In a sense the world is getting smaller and smaller. We are becoming closer and closer to one another, which means that we affect one another more and more strongly as time goes on. We can affect one another more beneficially, and unfortunately, we can also harm one another more effectively as well. I think what we need fundamentally is to renew and strengthen our mutual love, our mutual friendliness and our mutual kindness.
Of course Bodhgaya is not the only place in the world where there have been bomb attacks. These have occurred in many different places, and we call them acts of terrorism, and we call those who perform these acts terrorists. But we need to remember that no one is born a terrorist. They become a terrorist through various factors, environmental and others. They become terrorists out of desperation. No one chooses to become a terrorist because they think it’s going to be fun. So therefore, in the greatest sense, we all bear responsibility. I do, you do, we all do. We all share responsibility for prevention of such things.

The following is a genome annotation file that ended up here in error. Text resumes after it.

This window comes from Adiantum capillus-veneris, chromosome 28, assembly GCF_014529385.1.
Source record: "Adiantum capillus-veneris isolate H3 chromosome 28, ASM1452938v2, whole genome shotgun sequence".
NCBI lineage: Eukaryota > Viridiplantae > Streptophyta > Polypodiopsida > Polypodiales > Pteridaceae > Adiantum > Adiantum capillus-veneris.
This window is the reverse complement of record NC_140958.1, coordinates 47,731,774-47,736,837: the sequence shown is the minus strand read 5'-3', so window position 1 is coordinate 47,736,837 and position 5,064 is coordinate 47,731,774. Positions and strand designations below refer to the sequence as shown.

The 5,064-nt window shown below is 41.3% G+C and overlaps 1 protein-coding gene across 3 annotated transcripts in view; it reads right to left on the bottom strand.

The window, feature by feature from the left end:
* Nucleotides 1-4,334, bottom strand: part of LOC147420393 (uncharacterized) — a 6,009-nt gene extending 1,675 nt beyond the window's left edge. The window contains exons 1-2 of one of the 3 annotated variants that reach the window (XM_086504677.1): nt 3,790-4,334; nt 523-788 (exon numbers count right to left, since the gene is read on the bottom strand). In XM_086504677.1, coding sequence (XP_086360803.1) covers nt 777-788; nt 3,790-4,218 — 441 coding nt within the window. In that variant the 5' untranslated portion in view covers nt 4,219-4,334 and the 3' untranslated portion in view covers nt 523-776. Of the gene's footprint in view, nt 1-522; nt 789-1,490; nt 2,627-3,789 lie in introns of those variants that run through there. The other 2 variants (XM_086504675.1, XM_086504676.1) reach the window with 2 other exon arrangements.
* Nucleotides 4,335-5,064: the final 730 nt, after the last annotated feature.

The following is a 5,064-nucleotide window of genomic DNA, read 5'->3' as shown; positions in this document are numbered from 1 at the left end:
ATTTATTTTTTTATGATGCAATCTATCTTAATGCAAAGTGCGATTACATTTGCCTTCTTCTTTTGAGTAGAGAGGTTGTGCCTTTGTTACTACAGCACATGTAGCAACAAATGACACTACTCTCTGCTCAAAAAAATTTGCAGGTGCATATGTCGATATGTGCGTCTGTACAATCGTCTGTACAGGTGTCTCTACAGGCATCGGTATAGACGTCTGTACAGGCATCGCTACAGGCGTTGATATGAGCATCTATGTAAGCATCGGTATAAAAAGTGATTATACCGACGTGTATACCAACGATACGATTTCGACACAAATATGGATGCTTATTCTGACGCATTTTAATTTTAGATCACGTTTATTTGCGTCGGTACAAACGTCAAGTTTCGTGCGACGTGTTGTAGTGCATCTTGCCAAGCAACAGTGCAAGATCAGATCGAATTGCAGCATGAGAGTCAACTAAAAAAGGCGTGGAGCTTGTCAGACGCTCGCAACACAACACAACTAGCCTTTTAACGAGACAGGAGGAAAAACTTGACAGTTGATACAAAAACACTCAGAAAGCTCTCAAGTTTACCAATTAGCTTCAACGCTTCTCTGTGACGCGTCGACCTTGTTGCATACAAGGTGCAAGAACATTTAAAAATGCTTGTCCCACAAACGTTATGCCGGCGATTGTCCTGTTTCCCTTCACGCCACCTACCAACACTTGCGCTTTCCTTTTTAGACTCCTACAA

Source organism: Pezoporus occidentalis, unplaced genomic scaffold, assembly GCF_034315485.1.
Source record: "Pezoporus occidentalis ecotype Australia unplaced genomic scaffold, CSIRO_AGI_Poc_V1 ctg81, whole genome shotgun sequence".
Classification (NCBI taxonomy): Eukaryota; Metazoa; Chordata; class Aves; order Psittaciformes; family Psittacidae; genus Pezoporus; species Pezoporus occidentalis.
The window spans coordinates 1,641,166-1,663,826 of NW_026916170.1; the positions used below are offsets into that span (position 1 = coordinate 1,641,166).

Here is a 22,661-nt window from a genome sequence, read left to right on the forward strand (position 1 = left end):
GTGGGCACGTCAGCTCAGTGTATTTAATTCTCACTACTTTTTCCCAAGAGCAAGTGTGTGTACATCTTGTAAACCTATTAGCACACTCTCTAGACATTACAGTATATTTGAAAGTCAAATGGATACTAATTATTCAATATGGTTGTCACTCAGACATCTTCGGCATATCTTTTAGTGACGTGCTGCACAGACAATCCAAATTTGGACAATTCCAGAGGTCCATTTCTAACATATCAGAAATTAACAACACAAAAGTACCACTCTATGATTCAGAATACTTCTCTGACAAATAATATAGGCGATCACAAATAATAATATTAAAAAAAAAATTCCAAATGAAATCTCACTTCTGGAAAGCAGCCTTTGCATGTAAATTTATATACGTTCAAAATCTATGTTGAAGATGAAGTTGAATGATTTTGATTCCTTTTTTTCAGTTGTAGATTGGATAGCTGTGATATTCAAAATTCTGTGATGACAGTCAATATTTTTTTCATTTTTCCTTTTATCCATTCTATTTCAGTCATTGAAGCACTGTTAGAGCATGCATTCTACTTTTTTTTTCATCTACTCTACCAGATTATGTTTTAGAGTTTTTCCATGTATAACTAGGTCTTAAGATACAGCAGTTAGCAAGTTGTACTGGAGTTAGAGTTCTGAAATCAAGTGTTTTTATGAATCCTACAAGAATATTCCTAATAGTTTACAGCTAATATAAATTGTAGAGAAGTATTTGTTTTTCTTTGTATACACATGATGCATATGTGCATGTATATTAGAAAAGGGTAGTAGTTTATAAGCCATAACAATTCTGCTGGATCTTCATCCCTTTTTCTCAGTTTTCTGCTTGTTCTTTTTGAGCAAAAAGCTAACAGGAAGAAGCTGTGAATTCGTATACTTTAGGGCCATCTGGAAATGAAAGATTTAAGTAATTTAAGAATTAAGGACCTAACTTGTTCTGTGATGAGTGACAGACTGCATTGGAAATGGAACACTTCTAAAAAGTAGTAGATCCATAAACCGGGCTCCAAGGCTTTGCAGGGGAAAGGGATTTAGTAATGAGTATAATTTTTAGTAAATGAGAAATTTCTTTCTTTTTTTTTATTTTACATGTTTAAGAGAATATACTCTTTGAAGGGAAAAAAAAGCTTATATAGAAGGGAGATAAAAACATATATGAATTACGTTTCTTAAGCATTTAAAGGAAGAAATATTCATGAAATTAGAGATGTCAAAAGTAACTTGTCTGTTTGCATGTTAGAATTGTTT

It will not help if we respond to violence with more violence. Rather we need to take full individual and personal responsibility for our own behaviour, our own interaction with others. We need to learn to care more, for and about, others. We must remember that the fundamental purpose of all religious and spiritual traditions is the same—to help others. And we need to return to that basic, mutual understanding, that shared fundamental purpose that we all have this same intention of wishing to help others. I think remembering that is extremely important.